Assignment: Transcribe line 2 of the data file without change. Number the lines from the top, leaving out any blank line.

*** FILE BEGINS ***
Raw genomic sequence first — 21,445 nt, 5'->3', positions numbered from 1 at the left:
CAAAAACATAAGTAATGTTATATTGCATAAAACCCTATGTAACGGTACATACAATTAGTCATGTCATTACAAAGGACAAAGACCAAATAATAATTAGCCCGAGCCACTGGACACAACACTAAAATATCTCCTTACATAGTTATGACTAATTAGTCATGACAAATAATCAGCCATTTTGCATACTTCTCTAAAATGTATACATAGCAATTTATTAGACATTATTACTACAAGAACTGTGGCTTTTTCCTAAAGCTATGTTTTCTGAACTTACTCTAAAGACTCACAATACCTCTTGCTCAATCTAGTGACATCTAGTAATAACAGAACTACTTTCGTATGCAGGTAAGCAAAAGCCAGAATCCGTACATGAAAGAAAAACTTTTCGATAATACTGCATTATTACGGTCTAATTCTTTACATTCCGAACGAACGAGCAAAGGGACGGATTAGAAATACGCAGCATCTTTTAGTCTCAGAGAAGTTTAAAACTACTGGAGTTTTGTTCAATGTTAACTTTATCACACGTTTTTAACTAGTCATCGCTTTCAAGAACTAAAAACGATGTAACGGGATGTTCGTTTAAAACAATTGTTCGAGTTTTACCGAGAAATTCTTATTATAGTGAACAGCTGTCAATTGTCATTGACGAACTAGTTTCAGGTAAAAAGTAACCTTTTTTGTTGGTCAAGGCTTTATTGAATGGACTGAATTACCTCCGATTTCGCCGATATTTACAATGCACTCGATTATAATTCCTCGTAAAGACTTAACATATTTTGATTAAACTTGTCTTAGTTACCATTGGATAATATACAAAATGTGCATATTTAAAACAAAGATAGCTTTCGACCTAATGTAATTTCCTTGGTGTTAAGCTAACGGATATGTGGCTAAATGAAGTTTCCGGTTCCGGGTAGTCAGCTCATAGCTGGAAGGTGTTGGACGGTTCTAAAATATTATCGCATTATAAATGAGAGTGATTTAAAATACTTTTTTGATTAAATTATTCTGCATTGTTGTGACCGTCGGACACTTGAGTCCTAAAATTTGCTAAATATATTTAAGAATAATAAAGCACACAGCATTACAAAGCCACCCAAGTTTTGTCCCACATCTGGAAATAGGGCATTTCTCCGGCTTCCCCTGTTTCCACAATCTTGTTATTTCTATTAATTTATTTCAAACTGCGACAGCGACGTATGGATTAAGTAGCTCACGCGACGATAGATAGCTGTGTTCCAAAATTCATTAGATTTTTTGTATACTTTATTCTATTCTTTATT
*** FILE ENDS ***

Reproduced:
CAAAAACATAAGTAATGTTATATTGCATAAAACCCTATGTAACGGTACATACAATTAGTCATGTCATTACAAAGGACAAAGACCAAATAATAATTAGCCCGAGCCACTGGACACAACACTAAAATATCTCCTTACATAGTTATGACTAATTAGTCATGACAAATAATCAGCCATTTTGCATACTTCTCTAAAATGTATACATAGCAATTTATTAGACATTATTACTACAAGAACTGTGGCTTTTTCCTAAAGCTATGTTTTCTGAACTTACTCTAAAGACTCACAATACCTCTTGCTCAATCTAGTGACATCTAGTAATAACAGAACTACTTTCGTATGCAGGTAAGCAAAAGCCAGAATCCGTACATGAAAGAAAAACTTTTCGATAATACTGCATTATTACGGTCTAATTCTTTACATTCCGAACGAACGAGCAAAGGGACGGATTAGAAATACGCAGCATCTTTTAGTCTCAGAGAAGTTTAAAACTACTGGAGTTTTGTTCAATGTTAACTTTATCACACGTTTTTAACTAGTCATCGCTTTCAAGAACTAAAAACGATGTAACGGGATGTTCGTTTAAAACAATTGTTCGAGTTTTACCGAGAAATTCTTATTATAGTGAACAGCTGTCAATTGTCATTGACGAACTAGTTTCAGGTAAAAAGTAACCTTTTTTGTTGGTCAAGGCTTTATTGAATGGACTGAATTACCTCCGATTTCGCCGATATTTACAATGCACTCGATTATAATTCCTCGTAAAGACTTAACATATTTTGATTAAACTTGTCTTAGTTACCATTGGATAATATACAAAATGTGCATATTTAAAACAAAGATAGCTTTCGACCTAATGTAATTTCCTTGGTGTTAAGCTAACGGATATGTGGCTAAATGAAGTTTCCGGTTCCGGGTAGTCAGCTCATAGCTGGAAGGTGTTGGACGGTTCTAAAATATTATCGCATTATAAATGAGAGTGATTTAAAATACTTTTTTGATTAAATTATTCTGCATTGTTGTGACCGTCGGACACTTGAGTCCTAAAATTTGCTAAATATATTTAAGAATAATAAAGCACACAGCATTACAAAGCCACCCAAGTTTTGTCCCACATCTGGAAATAGGGCATTTCTCCGGCTTCCCCTGTTTCCACAATCTTGTTATTTCTATTAATTTATTTCAAACTGCGACAGCGACGTATGGATTAAGTAGCTCACGCGACGATAGATAGCTGTGTTCCAAAATTCATTAGATTTTTTGTATACTTTATTCTATTCTTTATT